A crowd gathers outside of the Metropolitan Cathedral in Buenos Aires, Argentina, as they watch the televised broadcast of the inaugural Mass of Pope Francis March 19.
Homily of Pope Francis inauguration
I thank the Lord that I can celebrate this Holy Mass for the inauguration of my Petrine ministry on the solemnity of Saint Joseph, the spouse of the Virgin Mary and the patron of the universal Church. It is a significant coincidence, and it is also the name-day of my venerable predecessor: we are close to him with our prayers, full of affection and gratitude.
I offer a warm greeting to my brother cardinals and bishops, the priests, deacons, men and women religious, and all the lay faithful. I thank the representatives of the other Churches and ecclesial Communities, as well as the representatives of the Jewish community and the other religious communities, for their presence. My cordial greetings go to the Heads of State and Government, the members of the official Delegations from many countries throughout the world, and the Diplomatic Corps.
In the Gospel we heard that "Joseph did as the angel of the Lord commanded him and took Mary as his wife" (Mt 1:24). These words already point to the mission which God entrusts to Joseph: he is to be the custos, the protector. The protector of whom? Of Mary and Jesus; but this protection is then extended to the Church, as Blessed John Paul II pointed out: "Just as Saint Joseph took loving care of Mary and gladly dedicated himself to Jesus Christ’s upbringing, he likewise watches over and protects Christ’s Mystical Body, the Church, of which the Virgin Mary is the exemplar and model" (Redemptoris Custos, 1).
How does Joseph exercise his role as protector? Discreetly, humbly and silently, but with an unfailing presence and utter fidelity, even when he finds it hard to understand. From the time of his betrothal to Mary until the finding of the twelve-year-old Jesus in the Temple of Jerusalem, he is there at every moment with loving care. As the spouse of Mary, he is at her side in good times and bad, on the journey to Bethlehem for the census and in the anxious and joyful hours when she gave birth; amid the drama of the flight into Egypt and during the frantic search for their child in the Temple; and later in the day-to-day life of the home of Nazareth, in the workshop where he taught his trade to Jesus. How does Joseph respond to his calling to be the protector of Mary, Jesus and the Church? By being constantly attentive to God, open to the signs of God’s presence and receptive to God’s plans, and not simply to his own. This is what God asked of David, as we heard in the first reading. God does not want a house built by men, but faithfulness to his word, to his plan. It is God himself who builds the house, but from living stones sealed by his Spirit. Joseph is a "protector" because he is able to hear God’s voice and be guided by his will; and for this reason he is all the more sensitive to the persons entrusted to his safekeeping. He can look at things realistically, he is in touch with his surroundings, he can make truly wise decisions. In him, dear friends, we learn how to respond to God’s call, readily and willingly, but we also see the core of the Christian vocation, which is Christ! Let us protect Christ in our lives, so that we can protect others, so that we can protect creation!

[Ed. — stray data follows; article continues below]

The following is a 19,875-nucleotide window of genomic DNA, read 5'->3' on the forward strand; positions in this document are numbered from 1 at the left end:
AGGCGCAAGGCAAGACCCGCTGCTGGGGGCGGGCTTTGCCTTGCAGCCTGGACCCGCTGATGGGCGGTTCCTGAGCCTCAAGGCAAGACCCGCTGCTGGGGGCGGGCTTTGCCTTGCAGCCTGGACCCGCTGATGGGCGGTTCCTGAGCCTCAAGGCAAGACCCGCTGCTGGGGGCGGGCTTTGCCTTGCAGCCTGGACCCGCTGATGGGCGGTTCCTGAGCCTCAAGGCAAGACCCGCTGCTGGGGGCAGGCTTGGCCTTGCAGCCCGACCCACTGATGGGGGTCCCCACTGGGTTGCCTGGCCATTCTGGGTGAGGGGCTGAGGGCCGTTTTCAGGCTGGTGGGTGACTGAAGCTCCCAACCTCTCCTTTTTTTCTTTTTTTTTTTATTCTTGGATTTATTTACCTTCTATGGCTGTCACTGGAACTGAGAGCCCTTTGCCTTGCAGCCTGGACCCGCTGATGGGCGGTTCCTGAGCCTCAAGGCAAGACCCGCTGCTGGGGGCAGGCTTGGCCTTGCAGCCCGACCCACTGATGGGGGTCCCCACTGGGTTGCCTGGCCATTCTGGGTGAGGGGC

The vocation of being a "protector", however, is not just something involving us Christians alone; it also has a prior dimension which is simply human, involving everyone. It means protecting all creation, the beauty of the created world, as the Book of Genesis tells us and as Saint Francis of Assisi showed us. It means respecting each of God’s creatures and respecting the environment in which we live. It means protecting people, showing loving concern for each and every person, especially children, the elderly, those in need, who are often the last we think about. It means caring for one another in our families: husbands and wives first protect one another, and then, as parents, they care for their children, and children themselves, in time, protect their parents. It means building sincere friendships in which we protect one another in trust, respect, and goodness. In the end, everything has been entrusted to our protection, and all of us are responsible for it. Be protectors of God’s gifts!
Whenever human beings fail to live up to this responsibility, whenever we fail to care for creation and for our brothers and sisters, the way is opened to destruction and hearts are hardened. Tragically, in every period of history there are "Herods" who plot death, wreak havoc, and mar the countenance of men and women.
Please, I would like to ask all those who have positions of responsibility in economic, political and social life, and all men and women of goodwill: let us be "protectors" of creation, protectors of God’s plan inscribed in nature, protectors of one another and of the environment. Let us not allow omens of destruction and death to accompany the advance of this world! But to be "protectors", we also have to keep watch over ourselves! Let us not forget that hatred, envy and pride defile our lives! Being protectors, then, also means keeping watch over our emotions, over our hearts, because they are the seat of good and evil intentions: intentions that build up and tear down! We must not be afraid of goodness or even tenderness!
Here I would add one more thing: caring, protecting, demands goodness, it calls for a certain tenderness. In the Gospels, Saint Joseph appears as a strong and courageous man, a working man, yet in his heart we see great tenderness, which is not the virtue of the weak but rather a sign of strength of spirit and a capacity for concern, for compassion, for genuine openness to others, for love. We must not be afraid of goodness, of tenderness!